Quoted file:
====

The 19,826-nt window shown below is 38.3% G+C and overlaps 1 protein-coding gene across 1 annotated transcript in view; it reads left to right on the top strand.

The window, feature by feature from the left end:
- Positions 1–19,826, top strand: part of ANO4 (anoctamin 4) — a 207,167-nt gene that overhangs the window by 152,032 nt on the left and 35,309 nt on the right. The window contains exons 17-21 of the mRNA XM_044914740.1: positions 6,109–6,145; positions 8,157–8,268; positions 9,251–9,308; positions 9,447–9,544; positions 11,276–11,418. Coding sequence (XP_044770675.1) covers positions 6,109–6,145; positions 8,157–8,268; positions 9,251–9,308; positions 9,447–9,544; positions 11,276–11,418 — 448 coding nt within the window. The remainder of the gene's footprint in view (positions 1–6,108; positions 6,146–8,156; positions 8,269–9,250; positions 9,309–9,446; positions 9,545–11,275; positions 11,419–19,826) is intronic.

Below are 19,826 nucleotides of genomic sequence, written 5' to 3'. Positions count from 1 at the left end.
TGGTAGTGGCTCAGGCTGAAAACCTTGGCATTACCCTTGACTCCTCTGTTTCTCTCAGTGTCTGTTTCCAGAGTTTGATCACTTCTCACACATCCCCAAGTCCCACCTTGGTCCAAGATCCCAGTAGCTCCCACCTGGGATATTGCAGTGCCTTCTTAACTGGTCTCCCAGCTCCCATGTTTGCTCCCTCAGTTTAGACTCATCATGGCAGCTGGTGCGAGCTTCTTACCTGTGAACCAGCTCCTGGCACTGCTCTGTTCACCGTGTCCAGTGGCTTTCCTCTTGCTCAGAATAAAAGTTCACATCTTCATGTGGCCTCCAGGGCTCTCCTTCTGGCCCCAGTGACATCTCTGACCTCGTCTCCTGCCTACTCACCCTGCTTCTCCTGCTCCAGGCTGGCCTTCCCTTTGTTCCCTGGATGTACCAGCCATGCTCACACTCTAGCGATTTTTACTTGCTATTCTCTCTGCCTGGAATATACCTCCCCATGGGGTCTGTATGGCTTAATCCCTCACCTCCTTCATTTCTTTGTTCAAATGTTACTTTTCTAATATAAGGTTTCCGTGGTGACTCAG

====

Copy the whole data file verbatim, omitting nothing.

The 19,826-nt window shown below is 38.3% G+C and overlaps 1 protein-coding gene across 1 annotated transcript in view; it reads left to right on the top strand.

The window, feature by feature from the left end:
- Positions 1–19,826, top strand: part of ANO4 (anoctamin 4) — a 207,167-nt gene that overhangs the window by 152,032 nt on the left and 35,309 nt on the right. The window contains exons 17-21 of the mRNA XM_044914740.1: positions 6,109–6,145; positions 8,157–8,268; positions 9,251–9,308; positions 9,447–9,544; positions 11,276–11,418. Coding sequence (XP_044770675.1) covers positions 6,109–6,145; positions 8,157–8,268; positions 9,251–9,308; positions 9,447–9,544; positions 11,276–11,418 — 448 coding nt within the window. The remainder of the gene's footprint in view (positions 1–6,108; positions 6,146–8,156; positions 8,269–9,250; positions 9,309–9,446; positions 9,545–11,275; positions 11,419–19,826) is intronic.

Below are 19,826 nucleotides of genomic sequence, written 5' to 3'. Positions count from 1 at the left end.
TGGTAGTGGCTCAGGCTGAAAACCTTGGCATTACCCTTGACTCCTCTGTTTCTCTCAGTGTCTGTTTCCAGAGTTTGATCACTTCTCACACATCCCCAAGTCCCACCTTGGTCCAAGATCCCAGTAGCTCCCACCTGGGATATTGCAGTGCCTTCTTAACTGGTCTCCCAGCTCCCATGTTTGCTCCCTCAGTTTAGACTCATCATGGCAGCTGGTGCGAGCTTCTTACCTGTGAACCAGCTCCTGGCACTGCTCTGTTCACCGTGTCCAGTGGCTTTCCTCTTGCTCAGAATAAAAGTTCACATCTTCATGTGGCCTCCAGGGCTCTCCTTCTGGCCCCAGTGACATCTCTGACCTCGTCTCCTGCCTACTCACCCTGCTTCTCCTGCTCCAGGCTGGCCTTCCCTTTGTTCCCTGGATGTACCAGCCATGCTCACACTCTAGCGATTTTTACTTGCTATTCTCTCTGCCTGGAATATACCTCCCCATGGGGTCTGTATGGCTTAATCCCTCACCTCCTTCATTTCTTTGTTCAAATGTTACTTTTCTAATATAAGGTTTCCGTGGTGACTCAG